What a difference! But also untrue.
A movement of a Beethoven string quartet, lost in 1799, is to be given its premiere in Manchester on Thursday, after its discovery and reconstruction by Barry Cooper, professor of music at the University of Manchester.
The premiere will be given by the Quatuor Danel at a seminar open to the public at the University of Manchester.
Here is a bit of Beethoven (since we're not in Manchester today) . . .
September 27, 2011
Tree casualty projections across the eight-county Houston area run as high as 66 million by the nonprofit Trees for Houston. The city will be removing only those on city public land.
"Droughts are like a Category 3 hurricane that moves very, very, very slow," said Tom Combs, vice president of the Texas region for DRC Emergency Services, the Mobile, Ala.-based company that would get the work if the spending is approved Wednesday. DRC is the city's disaster debris contractor. Combs said he does not know how many trees the company removed in the wake of Ike, only that DRC carted away 5 million cubic yards of debris, some from public land, some from private.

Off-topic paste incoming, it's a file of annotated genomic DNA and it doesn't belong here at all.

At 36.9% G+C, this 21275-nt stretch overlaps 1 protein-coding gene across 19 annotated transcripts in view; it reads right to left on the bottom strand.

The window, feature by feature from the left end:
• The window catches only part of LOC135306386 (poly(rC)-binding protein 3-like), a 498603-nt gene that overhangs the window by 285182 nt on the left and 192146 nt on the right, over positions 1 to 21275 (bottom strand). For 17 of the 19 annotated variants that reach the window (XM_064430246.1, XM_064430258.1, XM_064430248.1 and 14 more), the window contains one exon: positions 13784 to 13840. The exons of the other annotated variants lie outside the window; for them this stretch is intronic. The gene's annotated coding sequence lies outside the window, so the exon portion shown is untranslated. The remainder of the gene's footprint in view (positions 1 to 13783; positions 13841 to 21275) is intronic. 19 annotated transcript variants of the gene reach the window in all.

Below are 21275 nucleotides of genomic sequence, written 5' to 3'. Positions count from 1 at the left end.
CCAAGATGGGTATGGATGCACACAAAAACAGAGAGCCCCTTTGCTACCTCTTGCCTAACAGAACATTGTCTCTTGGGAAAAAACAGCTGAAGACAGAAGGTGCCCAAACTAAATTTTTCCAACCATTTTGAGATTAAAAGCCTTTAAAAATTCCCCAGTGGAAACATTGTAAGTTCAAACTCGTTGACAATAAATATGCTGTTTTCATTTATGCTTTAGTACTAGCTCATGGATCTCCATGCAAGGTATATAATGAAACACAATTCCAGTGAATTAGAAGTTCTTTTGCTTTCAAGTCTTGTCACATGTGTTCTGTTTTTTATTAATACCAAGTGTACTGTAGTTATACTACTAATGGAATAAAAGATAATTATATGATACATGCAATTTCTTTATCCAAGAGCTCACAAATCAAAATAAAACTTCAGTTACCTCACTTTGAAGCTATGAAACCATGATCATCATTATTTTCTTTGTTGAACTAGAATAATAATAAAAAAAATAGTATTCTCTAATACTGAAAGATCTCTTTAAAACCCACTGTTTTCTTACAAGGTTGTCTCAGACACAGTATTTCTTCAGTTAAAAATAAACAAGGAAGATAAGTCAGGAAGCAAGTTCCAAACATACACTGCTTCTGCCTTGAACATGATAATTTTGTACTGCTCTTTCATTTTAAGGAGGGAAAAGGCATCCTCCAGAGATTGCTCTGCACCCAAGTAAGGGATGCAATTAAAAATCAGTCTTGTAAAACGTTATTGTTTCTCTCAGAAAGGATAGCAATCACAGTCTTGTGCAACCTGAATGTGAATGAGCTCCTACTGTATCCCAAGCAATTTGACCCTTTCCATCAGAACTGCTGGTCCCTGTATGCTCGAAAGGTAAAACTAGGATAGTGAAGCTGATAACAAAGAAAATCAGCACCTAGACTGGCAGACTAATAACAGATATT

This past year hasn’t brought much good news about our economy. The nation’s unemployment rate is still at 9.1%, going down only half a percentage point since 2010. The USDA reports that 50 million Americans continue to struggle to put enough food on the table each day. And locally it doesn’t look much better – California’s unemployment hovers around 12%. Here in San Francisco, the list of families waiting to get into shelters is at it’s highest point since November 2009.
Class warfare! An oldie but a goodie, and about as unexpected as finding green grapes in a fruit salad. Why is it always a war with these guys? The culture war, war on Christmas, then they accuse Democrats of being emotionally unequipped to go to war. Well, which is it?